As to Ms. Goodman’s comments that this could affect future licensure–color me more than skeptical.

    For all practical purposes, the UFC WRITES the rules, the commissions stamp them.

  2. Body_Shots says:

    TRT is a huge loop hole but it isn’t steriods, it isn’t HGH, and it isn’t against the law. You can be prescribed it by your personal physician & athletic commissions allow it.

    Can anything really come of this? The UFC is always going to hide behind the “government testing”. No one really wants strict WADA testing in prize fighting….or football btw.

    • Zach Arnold says:

      TRT is a huge loop hole but it isn’t steriods, it isn’t HGH, and it isn’t against the law. You can be prescribed it by your personal physician & athletic commissions allow it.

      It’s not ’steroids’ image-wise, but if testosterone is the base chemical of steroids…

      But, yes, I understand what your point is.

      The hook here on this story is Rampage claiming his doctor is a UFC doctor. If that is accurate, that makes this a story with legs in mainstream sports media.

      • Body_Shots says:

        The doctor thing definitely sounds dubious…every other month you’ll read about the UFC sending this guy or another guy to their chosen doctors for various reasons…it’s a conflict of interest and not much is written about it.

        As far as the legs of the story, I’d really depends on what a ‘UFC doctor’ is.

        I assumed the UFC paid the staff who medically oversee the fights in Nevada to do the same for their international shows…but even in that capacity I don’t see why they’d need to staff any doctor FULL-TIME.

      • Mike Fagan says:

        Why do people say testosterone isn’t a steroid? Or a “steroid”? It’s the naturally-occurring steroid that your body produces. I’m not sure why this continues to be an issue.

        And I say this as someone who thinks steroids should be legal and regulated.

        • Dave says:

          I think the point is, if your body has stopped producing testosterone, it is how your body reacts to the world. Your body can no longer do this, but the thing is, a lot of other guys are having the same issue.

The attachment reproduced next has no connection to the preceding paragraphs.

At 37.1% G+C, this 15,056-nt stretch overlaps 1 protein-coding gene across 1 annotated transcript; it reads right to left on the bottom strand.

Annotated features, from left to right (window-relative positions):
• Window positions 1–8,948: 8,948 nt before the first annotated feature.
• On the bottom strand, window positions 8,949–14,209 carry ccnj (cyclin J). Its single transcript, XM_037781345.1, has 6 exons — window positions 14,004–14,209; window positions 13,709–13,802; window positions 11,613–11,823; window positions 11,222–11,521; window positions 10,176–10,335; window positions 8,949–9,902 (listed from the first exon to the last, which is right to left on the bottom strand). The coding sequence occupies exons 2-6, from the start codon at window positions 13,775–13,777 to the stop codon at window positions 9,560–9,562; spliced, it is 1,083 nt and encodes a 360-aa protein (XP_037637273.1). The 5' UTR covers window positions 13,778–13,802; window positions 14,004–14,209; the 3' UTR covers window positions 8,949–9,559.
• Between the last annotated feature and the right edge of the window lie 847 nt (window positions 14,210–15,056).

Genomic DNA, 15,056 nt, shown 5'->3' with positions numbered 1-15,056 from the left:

So it seems unnatural to pump your body full of testosterone to feel ten+ years younger. If you are a fighter and you are 35, why should you be given a hall pass to take something that could give you an advantage over your peers? Because your peers are already doing it and just keeping quiet about it?

          You are getting old, deal with it.

        • Mike Fagan says:

          I might have misread and/or not been clear with what I was trying to say. I was responding to this:

          “TRT is a huge loop hole but it isn’t steroids”

          If you’re taking shots (or pills or whatever) of testosterone to boost your levels, you are taking a steroid.

  3. Chuck says:

    This TRT shit is getting out of hand. I agree with Zach. If you have to use testosterone to operate normally, out of because of long-time weight cutting, long-time steroid use, or naturally decreasing testosterone because of age, then you probably shouldn’t be a fighter. Hey, if you have low T and you can fight effectively, then awesome. But my point still stands otherwise. Fighting isn’t a right, it’s a privilege. Oh, and Zuffa should probably cut Rampage for being a moron in an interview. Almost as bad as Smoothie King saying EXC made it worth his while to keep it standing against Kimbo Slice.

  4. EJ says:

    First off taking anything Rampage says as 100% truth is a mistake he’s known for exaggerating and being full of it at points.

    Second I’m not surprised to hear he has taken TRT, i’m sure there are alot of guys. The funny thing will be when one of the big fan favorites gets exposed as using it, then you will see all the people who bash it show their true colors by excusing it.

    Goodman is reaching hard by trying to make claims that UFC fights aren’t fair, this is where people like her lose credibility. If you have a problem with TRT fine, but let’s not reach as far as she has because you want to make a point.

    • Zach Arnold says:

      Goodman is reaching hard by trying to make claims that UFC fights aren’t fair, this is where people like her lose credibility. If you have a problem with TRT fine, but let’s not reach as far as she has because you want to make a point.

      Abuse of TRT reaches to a core of doping in MMA – double-dipping. Jack up with steroids, wreck your body, and go get a mark doctor to write you a legal prescript for testosterone.

      That’s where the debate should be about TRT usage in MMA. That’s why I don’t think it should be allowed in the first place because the potential for abuse is so rampant.

    • edub says:

      Like Dan Henderson? For over 4 years?

    • Keith Harris says:

      It’s not fair for a fighter significantly younger to face an older fighter with the same levels of testosterone only because they got shots to boost their declining production.

      • Dave says:

        Bingo.

        Dan Henderson at 40 still being able to compete like he’s in his late-twenties or early-thirties by the use of injections just sounds wrong when you talk about it.

        • edub says:

          Exactly. Not to mention nobody talks about the effect of introducing excess testosterone into the body, even if it is to even out the levels.